Sakshi Malik – India’s Miss Sunshine at Rio Olympics

Sakshi Malik, the diminutive Haryana wrestler, overturns a 0-5 deficit against Kyrgyz Aisuluu Tynybekova to give the country its first medal at Rio — a bronze.

Written by Shivani Naik | Rio De Janeiro | Updated: August 19, 2016 10:46 am
Sakshi Malik, Sakshi Malik bronze medal, Sakshi Malik India bronze medal. Sakshi malik bronze, sakshi malik wrestling, sakshi malik wrestler, sports news, sports, rio 2016 olympics, rio olympics Sakshi Malik pulls off a takedown against Mongolia’s Orkhon Purevdorj. It was this bout that put the Indian in the bronze medal match. (Source: PTI)

The double leg. Sakshi Malik went for the leg attack in each of her five bouts on way to the bronze medal after trailing in the first period. Her signature move, displaying her power, strength and endurance, this was the kill shot that helped the 22-year-old win bronze.

A double-leg takedown involves placing your right foot in the middle of the opponent’s feet that are wide apart, ramming in head in the space under rival’s armpits, getting a hold on both feet — usually on the top calf, and after destabilising opponent with the might of your shoulder, lifting her in the air for a final takedown. In her bronze playoff against the Kyrgyz Aisuluu Tynybekova, a challenge presented itself because the opponent was clutching Sakshi’s fingers tight and she had to free herself from the grasp before she could enforce the double leg.

Trailing 1-5, and with two minutes to go, hopes were sinking in the Barra Wrestling Arena 2, but Sakshi was readying for her pounce on the powerful looking ferocious Kyrgyz girl. The double leg would finally fetch her a flurry of points as she won 8-5 and got India its opening bronze on Day 13 of the Olympics.

Scouted early for her perfect physique — she was strong, with small hands and small legs — needed for freestyle wrestling, Sakshi had recently won bronze at the Spain international — the only Indian woman to do so. It had been a tough field for women because many internationals were in attendance, though it was only a practice tournament.
That should have been an indicator of her chances, though the Rohtak girl stayed under the radar — having long lived in the shadow of Geeta Phogat in the women’s 58kg. She is the present and the future of 58kg now.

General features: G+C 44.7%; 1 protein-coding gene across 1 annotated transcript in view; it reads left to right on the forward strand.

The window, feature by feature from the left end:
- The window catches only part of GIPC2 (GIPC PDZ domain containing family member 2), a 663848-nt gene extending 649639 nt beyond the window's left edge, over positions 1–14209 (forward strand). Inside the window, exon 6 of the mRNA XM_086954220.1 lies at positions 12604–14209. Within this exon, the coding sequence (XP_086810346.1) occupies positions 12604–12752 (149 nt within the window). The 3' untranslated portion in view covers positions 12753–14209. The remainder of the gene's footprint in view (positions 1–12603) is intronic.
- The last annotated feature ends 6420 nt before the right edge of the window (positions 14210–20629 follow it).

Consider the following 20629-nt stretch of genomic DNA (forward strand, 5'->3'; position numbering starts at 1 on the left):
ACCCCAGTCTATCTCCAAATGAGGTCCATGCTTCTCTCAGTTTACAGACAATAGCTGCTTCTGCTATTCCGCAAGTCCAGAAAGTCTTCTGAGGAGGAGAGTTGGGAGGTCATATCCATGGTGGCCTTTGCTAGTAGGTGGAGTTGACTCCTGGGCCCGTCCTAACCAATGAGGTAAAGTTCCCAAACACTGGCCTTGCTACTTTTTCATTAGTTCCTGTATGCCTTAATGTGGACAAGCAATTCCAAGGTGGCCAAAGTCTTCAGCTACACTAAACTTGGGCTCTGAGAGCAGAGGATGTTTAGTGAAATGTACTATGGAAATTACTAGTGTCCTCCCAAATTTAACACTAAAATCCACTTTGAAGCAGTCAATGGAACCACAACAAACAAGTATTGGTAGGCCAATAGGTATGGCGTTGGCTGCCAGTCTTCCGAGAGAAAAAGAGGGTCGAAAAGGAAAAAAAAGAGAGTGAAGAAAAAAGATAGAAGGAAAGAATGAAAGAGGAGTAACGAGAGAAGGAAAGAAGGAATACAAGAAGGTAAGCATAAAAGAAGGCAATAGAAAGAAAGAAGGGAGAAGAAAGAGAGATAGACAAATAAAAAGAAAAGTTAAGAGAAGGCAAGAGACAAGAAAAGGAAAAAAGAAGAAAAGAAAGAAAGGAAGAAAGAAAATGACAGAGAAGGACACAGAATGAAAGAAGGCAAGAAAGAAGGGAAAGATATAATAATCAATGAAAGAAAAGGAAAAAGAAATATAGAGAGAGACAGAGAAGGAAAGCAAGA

The double leg had been brought out against the eventual silver medallist Russian Valeria Koblova too, though not entirely. Going into repechage, her power, world-class strength and endurance though made it possible to carry it to its logical happy conclusion, a win and medal.

A 2014 Commonwealth Games silver, and 2015 Asian Championship bronze, bubbly and cheerful, always with a smile on even through some intense pain she suffered after training, Sakshi Malik was quite the Miss Sunshine as against the grumpy grimacing of many other wrestler folk.

Quite thick with Vinesh, her friend’s injury had strengthened her resolve, helping her in the surge towards a medal. The fact that she had often been passed over for international events in favour of Geeta Phogat meant she had stayed away from the spotlight till she won trials convincingly in January this year and went to Asian qualifiers, finishing 5th.

Out of Phoghat shadow

Still, Geeta got sent to Mongolia, where she lost in the first round. Sakshi went to Istanbul and got the quota, where she had interestingly lost to Koblova.

But strong, technically good and tactically smart after having worked tremendously on her fitness, she had run into world champion Johanna Mattson beating her 3-1 in a shock win.

Her endurance was phenomenal because her bout against Orkhon Purevdorl of Mongolia was her fourth of the day, and she didn’t show signs of tiredness.

Up against superior opponents, Mattsson and then the Moldovan — it was the Orkhon fight though that made her serious contender. The Mongolian had become the first wrestler to defeat the legendary Kaori Icho (at the the Yarygin Grand Prix in Russia) in 13 years, and Sakshi Malik pulled out the double leg at just the right time to secure that win inching closer to the medal. Orkhon had smashed Sakshi in Asian Olympic qualifiers, and this was cold, measured revenge.

No amount of score deficits or trailing in the match would deter the Indian. “Even when I trailed I knew I could win. I had to win,” she would say. Win bronze she did. Shaking the feet of every opponent. In India, shaking up the grim gloom that had set in after 0 medals.

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